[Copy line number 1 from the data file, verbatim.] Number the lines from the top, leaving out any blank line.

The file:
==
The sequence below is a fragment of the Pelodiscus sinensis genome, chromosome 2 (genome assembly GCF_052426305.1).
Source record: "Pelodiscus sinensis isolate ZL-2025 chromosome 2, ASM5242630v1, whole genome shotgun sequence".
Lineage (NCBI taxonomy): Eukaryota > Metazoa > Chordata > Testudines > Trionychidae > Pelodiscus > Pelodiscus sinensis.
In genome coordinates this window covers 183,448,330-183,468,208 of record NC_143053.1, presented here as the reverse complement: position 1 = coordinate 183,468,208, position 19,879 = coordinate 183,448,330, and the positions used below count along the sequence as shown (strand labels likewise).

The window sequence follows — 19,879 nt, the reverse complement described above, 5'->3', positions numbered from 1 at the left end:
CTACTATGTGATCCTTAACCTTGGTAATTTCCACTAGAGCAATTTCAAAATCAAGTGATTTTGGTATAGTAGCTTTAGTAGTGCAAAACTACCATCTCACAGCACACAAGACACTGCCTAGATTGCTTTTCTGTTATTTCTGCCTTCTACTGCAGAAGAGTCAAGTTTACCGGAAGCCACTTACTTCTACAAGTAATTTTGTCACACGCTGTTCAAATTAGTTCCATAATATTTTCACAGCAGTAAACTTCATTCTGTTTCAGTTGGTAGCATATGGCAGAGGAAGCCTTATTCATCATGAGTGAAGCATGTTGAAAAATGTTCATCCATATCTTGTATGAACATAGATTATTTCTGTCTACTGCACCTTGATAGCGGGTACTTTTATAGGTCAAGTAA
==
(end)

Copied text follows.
The sequence below is a fragment of the Pelodiscus sinensis genome, chromosome 2 (genome assembly GCF_052426305.1).